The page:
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OSHA has ordered a company to reinstate a safety manager and pay him $190,000 in back wages and damages after he was demoted, censured and ultimately forced to resign.
Last fall, Congress passed a federal budget that allowed OSHA to have a one-time large increase in its maximum fines in order to adjust for inflation, since occupational safety and health infractions and penalties hadn’t increased since 1990. Moving forward, the maximum fines will increase annually based on inflation rates – as is the case for many other federal agencies
The anchor plate shown in this photograph has been screwed into a metal roof. It probably wouldn’t provide adequate fall arrest for a cat, let alone a worker.
The crash of a US Air Force C-130J airplane on Oct. 2, 2015 at Jalalabad Airfield in Afghanistan, which killed all 11 people on board, was caused by the unfortunate placement of a hard-shell night vision goggles case, which blocked the plane’s flight controls during takeoff.
The saying about some people thriving under pressure seems to be borne out by a survey of more than 400 advertising and marketing executives interviewed by The Creative Group, a marketing and creative staffing agency serving the United States and Canada.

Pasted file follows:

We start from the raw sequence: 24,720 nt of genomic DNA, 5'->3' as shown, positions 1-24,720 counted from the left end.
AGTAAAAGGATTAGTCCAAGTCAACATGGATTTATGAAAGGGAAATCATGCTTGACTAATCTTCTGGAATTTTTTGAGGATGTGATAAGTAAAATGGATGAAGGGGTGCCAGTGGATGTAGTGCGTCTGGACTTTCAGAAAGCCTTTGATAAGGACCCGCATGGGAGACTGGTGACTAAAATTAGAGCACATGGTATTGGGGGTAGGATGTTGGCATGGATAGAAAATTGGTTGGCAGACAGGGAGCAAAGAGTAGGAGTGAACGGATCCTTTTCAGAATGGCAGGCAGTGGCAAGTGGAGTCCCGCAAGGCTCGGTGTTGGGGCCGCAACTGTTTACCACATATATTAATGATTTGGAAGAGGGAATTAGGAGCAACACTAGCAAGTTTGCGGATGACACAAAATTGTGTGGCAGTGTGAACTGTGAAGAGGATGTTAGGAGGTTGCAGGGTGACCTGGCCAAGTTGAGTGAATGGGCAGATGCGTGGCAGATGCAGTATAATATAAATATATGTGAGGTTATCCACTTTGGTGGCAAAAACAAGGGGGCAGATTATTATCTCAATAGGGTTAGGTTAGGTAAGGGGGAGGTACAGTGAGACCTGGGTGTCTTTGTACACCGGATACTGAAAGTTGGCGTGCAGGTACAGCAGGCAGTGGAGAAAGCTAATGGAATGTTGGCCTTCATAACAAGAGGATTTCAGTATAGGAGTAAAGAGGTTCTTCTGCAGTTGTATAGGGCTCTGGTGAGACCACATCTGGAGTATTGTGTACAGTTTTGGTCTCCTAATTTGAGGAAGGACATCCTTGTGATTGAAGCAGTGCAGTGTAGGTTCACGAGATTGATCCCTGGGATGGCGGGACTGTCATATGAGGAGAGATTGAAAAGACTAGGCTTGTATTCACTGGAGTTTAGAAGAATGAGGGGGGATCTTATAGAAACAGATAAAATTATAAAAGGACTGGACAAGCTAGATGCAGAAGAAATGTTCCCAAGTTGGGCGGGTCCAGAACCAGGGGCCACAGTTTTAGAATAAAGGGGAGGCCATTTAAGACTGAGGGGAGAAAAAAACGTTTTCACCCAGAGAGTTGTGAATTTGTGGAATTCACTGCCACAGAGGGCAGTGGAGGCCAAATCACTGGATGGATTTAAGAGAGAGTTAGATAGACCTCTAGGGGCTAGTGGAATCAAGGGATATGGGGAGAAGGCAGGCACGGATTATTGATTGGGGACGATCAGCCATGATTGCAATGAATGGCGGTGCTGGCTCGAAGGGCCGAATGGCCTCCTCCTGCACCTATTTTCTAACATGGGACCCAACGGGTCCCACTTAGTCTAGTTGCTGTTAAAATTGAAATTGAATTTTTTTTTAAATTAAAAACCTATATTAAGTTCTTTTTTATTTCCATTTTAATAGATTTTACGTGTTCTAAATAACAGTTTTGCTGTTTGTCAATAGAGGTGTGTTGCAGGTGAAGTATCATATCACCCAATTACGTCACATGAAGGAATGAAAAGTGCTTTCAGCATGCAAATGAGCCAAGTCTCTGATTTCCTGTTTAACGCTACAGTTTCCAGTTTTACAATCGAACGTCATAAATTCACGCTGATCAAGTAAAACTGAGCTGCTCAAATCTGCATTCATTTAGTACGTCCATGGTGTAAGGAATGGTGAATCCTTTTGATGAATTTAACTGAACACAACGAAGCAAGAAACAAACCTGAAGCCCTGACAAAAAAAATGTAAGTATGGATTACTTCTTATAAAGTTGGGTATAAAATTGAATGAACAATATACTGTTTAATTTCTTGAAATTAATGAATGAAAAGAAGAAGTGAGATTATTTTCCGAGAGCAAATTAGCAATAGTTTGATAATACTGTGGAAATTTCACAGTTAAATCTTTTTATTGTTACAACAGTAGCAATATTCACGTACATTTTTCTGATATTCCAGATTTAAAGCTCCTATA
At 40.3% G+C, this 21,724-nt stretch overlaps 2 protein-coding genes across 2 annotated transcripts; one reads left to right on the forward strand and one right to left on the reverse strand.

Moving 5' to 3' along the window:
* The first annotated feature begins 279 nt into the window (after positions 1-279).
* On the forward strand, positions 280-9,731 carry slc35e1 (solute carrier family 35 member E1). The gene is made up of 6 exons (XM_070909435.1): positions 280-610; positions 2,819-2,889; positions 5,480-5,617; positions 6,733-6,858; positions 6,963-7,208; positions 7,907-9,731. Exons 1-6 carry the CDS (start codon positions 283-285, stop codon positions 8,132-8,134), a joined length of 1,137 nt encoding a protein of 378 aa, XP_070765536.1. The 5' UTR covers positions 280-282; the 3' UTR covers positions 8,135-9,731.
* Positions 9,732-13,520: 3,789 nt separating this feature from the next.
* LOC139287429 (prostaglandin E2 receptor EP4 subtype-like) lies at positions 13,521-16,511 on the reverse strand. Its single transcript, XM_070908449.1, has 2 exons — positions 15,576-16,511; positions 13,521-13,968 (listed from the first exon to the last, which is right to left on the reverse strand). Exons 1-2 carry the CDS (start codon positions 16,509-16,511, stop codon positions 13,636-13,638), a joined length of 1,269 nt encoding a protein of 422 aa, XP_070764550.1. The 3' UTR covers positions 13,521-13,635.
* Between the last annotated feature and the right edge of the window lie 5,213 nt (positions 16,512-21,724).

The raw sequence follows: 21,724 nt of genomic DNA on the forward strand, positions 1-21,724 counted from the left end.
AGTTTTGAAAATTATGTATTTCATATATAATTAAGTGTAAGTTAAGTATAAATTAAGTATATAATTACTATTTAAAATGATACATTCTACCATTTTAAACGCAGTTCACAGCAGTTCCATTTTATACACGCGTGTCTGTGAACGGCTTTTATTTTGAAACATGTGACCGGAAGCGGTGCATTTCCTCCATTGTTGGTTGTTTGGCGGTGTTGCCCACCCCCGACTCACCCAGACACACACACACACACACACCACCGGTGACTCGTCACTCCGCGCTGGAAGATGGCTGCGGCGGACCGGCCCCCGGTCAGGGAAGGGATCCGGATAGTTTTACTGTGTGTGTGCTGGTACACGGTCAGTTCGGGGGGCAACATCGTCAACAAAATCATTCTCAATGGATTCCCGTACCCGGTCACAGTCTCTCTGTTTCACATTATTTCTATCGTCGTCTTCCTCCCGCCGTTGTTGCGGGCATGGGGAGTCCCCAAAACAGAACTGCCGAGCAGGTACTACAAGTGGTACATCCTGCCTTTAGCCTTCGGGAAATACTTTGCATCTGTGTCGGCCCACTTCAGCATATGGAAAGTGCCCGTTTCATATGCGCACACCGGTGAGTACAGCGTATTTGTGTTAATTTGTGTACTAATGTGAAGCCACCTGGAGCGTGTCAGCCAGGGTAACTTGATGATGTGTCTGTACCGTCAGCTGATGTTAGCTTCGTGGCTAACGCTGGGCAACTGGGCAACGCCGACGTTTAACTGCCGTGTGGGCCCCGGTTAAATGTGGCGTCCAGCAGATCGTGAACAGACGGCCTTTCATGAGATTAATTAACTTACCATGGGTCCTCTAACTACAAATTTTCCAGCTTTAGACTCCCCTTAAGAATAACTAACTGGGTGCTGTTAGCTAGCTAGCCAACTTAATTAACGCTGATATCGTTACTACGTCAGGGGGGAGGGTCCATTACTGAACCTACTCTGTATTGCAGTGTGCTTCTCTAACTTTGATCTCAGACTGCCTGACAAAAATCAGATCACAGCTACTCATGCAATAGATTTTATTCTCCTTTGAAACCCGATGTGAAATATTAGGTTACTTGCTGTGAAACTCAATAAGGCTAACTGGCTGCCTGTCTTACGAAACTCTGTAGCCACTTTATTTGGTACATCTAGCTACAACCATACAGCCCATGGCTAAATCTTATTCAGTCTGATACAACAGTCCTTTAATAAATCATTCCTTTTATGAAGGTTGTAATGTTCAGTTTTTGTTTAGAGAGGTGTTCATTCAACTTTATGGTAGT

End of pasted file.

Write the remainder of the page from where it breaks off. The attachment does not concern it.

Doug Dickinson, a managing consultant with a global engineering firm, is going to discuss the cost of musculoskeletal disorders to organizations, ergonomic risk factors in an industrial setting and how to control or eliminate these risk factors and costs.
In this July 2016 compliance newsletter, receive a checklist for emergency procedures, this month’s safety talks and much more!
Legalized marijuana is becoming increasingly prevalent, with 23 states and the District of Columbia having legalized marijuana for medical or recreational use. That means more than 150 million Americans now have legal access to marijuana.
In the workplace, spills happen, whether as a result of unsafe storage of materials, poor housekeeping, or leaks in equipment or lines. Here are seven statistics relating to workplace leaks and spills.
These sorts of events underscore the need to be prepared for emergencies, both in our homes and at work. Employers also need to be prepared for other types of disasters, such as a train carrying hazardous materials derailing near your workplace, or a toxic release of chemicals in a plant leak or explosion.